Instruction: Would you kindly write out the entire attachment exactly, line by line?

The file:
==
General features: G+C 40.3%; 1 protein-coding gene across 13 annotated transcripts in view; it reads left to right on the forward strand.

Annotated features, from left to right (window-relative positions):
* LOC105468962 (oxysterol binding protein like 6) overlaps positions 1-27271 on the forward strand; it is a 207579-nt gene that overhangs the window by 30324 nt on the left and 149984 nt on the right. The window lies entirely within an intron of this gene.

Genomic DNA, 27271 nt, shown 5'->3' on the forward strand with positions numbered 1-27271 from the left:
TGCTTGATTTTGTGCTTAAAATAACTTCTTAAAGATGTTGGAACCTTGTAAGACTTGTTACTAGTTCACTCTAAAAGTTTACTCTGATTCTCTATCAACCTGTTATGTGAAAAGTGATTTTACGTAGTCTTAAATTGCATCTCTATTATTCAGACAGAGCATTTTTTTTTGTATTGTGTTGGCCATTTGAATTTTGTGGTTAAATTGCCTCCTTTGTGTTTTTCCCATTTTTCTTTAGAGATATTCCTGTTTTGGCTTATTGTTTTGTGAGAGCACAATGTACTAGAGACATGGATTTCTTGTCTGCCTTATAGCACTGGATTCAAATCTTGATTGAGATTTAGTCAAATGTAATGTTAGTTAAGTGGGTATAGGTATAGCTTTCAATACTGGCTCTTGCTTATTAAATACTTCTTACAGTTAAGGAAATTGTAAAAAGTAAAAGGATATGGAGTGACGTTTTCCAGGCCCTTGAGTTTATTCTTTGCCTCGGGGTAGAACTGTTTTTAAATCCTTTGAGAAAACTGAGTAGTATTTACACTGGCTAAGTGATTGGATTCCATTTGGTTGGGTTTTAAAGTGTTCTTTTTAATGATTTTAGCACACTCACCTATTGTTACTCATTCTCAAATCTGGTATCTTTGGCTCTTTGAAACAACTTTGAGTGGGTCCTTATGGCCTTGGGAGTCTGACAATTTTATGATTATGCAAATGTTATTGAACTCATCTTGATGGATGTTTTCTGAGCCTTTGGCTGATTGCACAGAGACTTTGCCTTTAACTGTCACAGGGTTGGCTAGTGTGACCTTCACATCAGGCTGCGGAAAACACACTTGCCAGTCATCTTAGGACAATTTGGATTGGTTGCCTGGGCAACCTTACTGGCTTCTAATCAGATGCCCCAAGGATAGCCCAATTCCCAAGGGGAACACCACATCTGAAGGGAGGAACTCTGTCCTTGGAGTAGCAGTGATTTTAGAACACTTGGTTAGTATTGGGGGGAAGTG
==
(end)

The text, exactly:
General features: G+C 40.3%; 1 protein-coding gene across 13 annotated transcripts in view; it reads left to right on the forward strand.

Annotated features, from left to right (window-relative positions):
* LOC105468962 (oxysterol binding protein like 6) overlaps positions 1-27271 on the forward strand; it is a 207579-nt gene that overhangs the window by 30324 nt on the left and 149984 nt on the right. The window lies entirely within an intron of this gene.

Genomic DNA, 27271 nt, shown 5'->3' on the forward strand with positions numbered 1-27271 from the left:
TGCTTGATTTTGTGCTTAAAATAACTTCTTAAAGATGTTGGAACCTTGTAAGACTTGTTACTAGTTCACTCTAAAAGTTTACTCTGATTCTCTATCAACCTGTTATGTGAAAAGTGATTTTACGTAGTCTTAAATTGCATCTCTATTATTCAGACAGAGCATTTTTTTTTGTATTGTGTTGGCCATTTGAATTTTGTGGTTAAATTGCCTCCTTTGTGTTTTTCCCATTTTTCTTTAGAGATATTCCTGTTTTGGCTTATTGTTTTGTGAGAGCACAATGTACTAGAGACATGGATTTCTTGTCTGCCTTATAGCACTGGATTCAAATCTTGATTGAGATTTAGTCAAATGTAATGTTAGTTAAGTGGGTATAGGTATAGCTTTCAATACTGGCTCTTGCTTATTAAATACTTCTTACAGTTAAGGAAATTGTAAAAAGTAAAAGGATATGGAGTGACGTTTTCCAGGCCCTTGAGTTTATTCTTTGCCTCGGGGTAGAACTGTTTTTAAATCCTTTGAGAAAACTGAGTAGTATTTACACTGGCTAAGTGATTGGATTCCATTTGGTTGGGTTTTAAAGTGTTCTTTTTAATGATTTTAGCACACTCACCTATTGTTACTCATTCTCAAATCTGGTATCTTTGGCTCTTTGAAACAACTTTGAGTGGGTCCTTATGGCCTTGGGAGTCTGACAATTTTATGATTATGCAAATGTTATTGAACTCATCTTGATGGATGTTTTCTGAGCCTTTGGCTGATTGCACAGAGACTTTGCCTTTAACTGTCACAGGGTTGGCTAGTGTGACCTTCACATCAGGCTGCGGAAAACACACTTGCCAGTCATCTTAGGACAATTTGGATTGGTTGCCTGGGCAACCTTACTGGCTTCTAATCAGATGCCCCAAGGATAGCCCAATTCCCAAGGGGAACACCACATCTGAAGGGAGGAACTCTGTCCTTGGAGTAGCAGTGATTTTAGAACACTTGGTTAGTATTGGGGGGAAGTG